The cherry blossom (sakura) is Japan’s unofficial national flower that holds a very prominent position in Japanese culture. There are different cherry tree varieties in Japan, most of which bloom for just a couple of days in spring. The seasonal spectacle is celebrated with hanami (cherry blossom viewing) parties under the trees.
Below is a list of some of Tokyo’s most popular spots for hanami, including the typical timing for best viewing in the average year
Shinjuku Gyoen features more than one thousand cherry trees of over a dozen varieties, including numerous early and late blooming trees. There are spacious lawn areas, and the atmosphere is calm and peaceful. Thanks to the early and late blooming trees, Shinjuku Gyoen is a good hanami destination for those who miss the main season by a week or two. Alcoholic drinks are prohibited.
One of Japan’s most crowded, noisy and popular spots for cherry blossom parties, Ueno Park features more than 1000 trees along the street leading towards the National Museum and around Shinobazu Pond. Ueno Park’s blossoms typically open 1-3 days ahead of the blossoms in other spots in the city.
Hundreds of cherry trees decorate the moats of former Edo Castle around Kitanomaru Park, creating one of Tokyo’s most outstanding cherry blossom sights. Boats are available for rent, but picnics are not allowed. Trees are lit up in the evenings. Many food stands can be found at nearby Yasukuni Shrine, where another thousand cherry trees are planted.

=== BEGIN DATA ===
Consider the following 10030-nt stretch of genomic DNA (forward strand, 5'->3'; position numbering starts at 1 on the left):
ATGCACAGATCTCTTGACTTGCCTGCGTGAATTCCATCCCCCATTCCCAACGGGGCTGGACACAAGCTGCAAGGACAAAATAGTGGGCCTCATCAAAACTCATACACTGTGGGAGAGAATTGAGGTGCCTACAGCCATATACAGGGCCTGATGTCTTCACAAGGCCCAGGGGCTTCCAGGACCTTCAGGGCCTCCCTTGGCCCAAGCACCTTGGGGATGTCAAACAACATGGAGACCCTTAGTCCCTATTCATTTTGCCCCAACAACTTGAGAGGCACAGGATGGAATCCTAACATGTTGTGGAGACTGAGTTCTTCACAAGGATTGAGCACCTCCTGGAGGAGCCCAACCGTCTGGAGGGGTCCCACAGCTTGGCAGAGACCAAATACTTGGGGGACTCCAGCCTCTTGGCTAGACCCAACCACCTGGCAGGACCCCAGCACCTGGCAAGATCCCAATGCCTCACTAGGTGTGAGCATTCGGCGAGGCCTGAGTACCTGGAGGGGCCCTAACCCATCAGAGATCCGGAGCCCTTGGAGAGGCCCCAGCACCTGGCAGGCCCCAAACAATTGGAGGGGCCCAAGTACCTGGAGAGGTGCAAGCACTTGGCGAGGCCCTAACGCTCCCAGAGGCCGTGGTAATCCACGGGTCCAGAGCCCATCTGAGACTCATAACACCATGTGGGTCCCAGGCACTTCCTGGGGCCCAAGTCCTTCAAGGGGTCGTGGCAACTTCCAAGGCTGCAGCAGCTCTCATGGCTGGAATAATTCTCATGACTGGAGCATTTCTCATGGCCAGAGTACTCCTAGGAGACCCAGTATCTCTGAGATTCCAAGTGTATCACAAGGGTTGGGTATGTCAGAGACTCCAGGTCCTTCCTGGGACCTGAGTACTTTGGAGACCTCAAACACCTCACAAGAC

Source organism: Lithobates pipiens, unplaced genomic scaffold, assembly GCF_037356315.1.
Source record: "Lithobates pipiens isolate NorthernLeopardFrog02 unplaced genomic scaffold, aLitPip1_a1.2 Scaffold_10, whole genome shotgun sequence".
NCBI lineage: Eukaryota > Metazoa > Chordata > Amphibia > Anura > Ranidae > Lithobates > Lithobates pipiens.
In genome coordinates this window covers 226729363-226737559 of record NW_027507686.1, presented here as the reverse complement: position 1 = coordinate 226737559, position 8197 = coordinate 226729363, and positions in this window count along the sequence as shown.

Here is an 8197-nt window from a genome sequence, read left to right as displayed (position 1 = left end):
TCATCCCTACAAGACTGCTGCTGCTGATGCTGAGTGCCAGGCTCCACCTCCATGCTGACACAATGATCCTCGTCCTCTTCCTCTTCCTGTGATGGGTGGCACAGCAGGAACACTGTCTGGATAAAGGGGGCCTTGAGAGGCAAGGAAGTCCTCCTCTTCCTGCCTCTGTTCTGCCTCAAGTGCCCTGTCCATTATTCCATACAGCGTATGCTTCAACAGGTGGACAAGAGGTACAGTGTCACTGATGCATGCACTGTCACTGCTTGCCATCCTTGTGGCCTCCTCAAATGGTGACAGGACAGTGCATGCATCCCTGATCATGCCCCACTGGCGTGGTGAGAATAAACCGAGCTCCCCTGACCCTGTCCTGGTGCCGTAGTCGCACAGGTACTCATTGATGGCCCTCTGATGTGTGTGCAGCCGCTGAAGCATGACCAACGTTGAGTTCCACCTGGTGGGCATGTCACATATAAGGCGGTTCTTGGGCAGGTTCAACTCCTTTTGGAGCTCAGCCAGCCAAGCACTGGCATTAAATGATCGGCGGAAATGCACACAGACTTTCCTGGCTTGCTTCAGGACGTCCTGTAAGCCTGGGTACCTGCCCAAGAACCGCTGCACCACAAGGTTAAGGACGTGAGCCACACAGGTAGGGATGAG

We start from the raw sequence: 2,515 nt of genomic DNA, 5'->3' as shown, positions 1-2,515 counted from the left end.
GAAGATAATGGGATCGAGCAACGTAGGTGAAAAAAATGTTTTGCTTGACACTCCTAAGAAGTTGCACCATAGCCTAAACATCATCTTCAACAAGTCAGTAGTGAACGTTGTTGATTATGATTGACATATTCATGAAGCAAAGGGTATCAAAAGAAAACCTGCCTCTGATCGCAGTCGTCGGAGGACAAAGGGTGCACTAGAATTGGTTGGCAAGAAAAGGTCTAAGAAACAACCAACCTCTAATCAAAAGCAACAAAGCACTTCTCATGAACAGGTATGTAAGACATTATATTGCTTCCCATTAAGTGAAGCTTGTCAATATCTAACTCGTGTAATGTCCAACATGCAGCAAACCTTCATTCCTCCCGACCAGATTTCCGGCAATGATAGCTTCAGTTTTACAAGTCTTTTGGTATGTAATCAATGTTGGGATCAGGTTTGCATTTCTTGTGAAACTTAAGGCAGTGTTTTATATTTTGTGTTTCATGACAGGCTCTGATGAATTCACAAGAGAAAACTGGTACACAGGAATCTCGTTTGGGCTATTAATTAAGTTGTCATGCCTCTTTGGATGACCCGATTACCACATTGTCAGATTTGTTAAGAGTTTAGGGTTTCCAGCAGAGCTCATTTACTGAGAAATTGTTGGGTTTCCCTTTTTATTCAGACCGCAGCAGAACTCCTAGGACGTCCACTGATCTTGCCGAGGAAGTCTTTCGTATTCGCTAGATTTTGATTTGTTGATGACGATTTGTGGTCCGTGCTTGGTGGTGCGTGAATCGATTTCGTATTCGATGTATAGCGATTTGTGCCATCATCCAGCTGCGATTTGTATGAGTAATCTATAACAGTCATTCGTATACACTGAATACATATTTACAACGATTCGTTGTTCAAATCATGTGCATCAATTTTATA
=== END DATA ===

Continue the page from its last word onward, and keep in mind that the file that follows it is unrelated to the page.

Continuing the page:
The park stretches for a few hundred meters along both sides of Sumida River with views of the Tokyo Sky Tree. Some food stands are available. Cherry blossom viewing can also be enjoyed from boats that cruise the river. Trees are lit up in the evenings.
Over 600 cherry trees are planted around the spacious Yoyogi Park, offering pleasant picnic opportunities. A few food stands are available.
This hilltop public park above JR Oji Station is one of Tokyo’s oldest, famous hanami spots. Today there are several hundred cherry trees, picnic spots under the trees and light up in the evenings.
About 800 cherry trees line Meguro River for several hundred meters and create an amazing sight. However, as a concrete canal, Meguro River does not offer a very natural surrounding for blossom viewers. During the Nakameguro Sakura Festival, the trees are lit up in the evenings.
There are a few hundreds of trees in this spacious, public city park, which features a central pond. Boats can be rented in order to view the blossoms from the water.
A few dozen cherry trees, including a beautiful, prominently located weeping cherry tree stand around Koishikawa Korakuen, one of Tokyo’s most attractive traditional Japanese landscape gardens. Note that the weeping cherry tree typically reaches full bloom a few days before the other trees.
Koishikawa Botanical Garden
Koishikawa Botanical Garden is a spacious park with many cherry trees of different varieties and a Japanese landscape garden. Because it requires an admission fee and is a place of study, it remains relatively calm.
The straight road, which leads through the cemetery, is lined and covered by hundreds of cherry trees. However, as a grave yard, Aoyama Cemetery does not provide the ideal surrounding for hanami parties.
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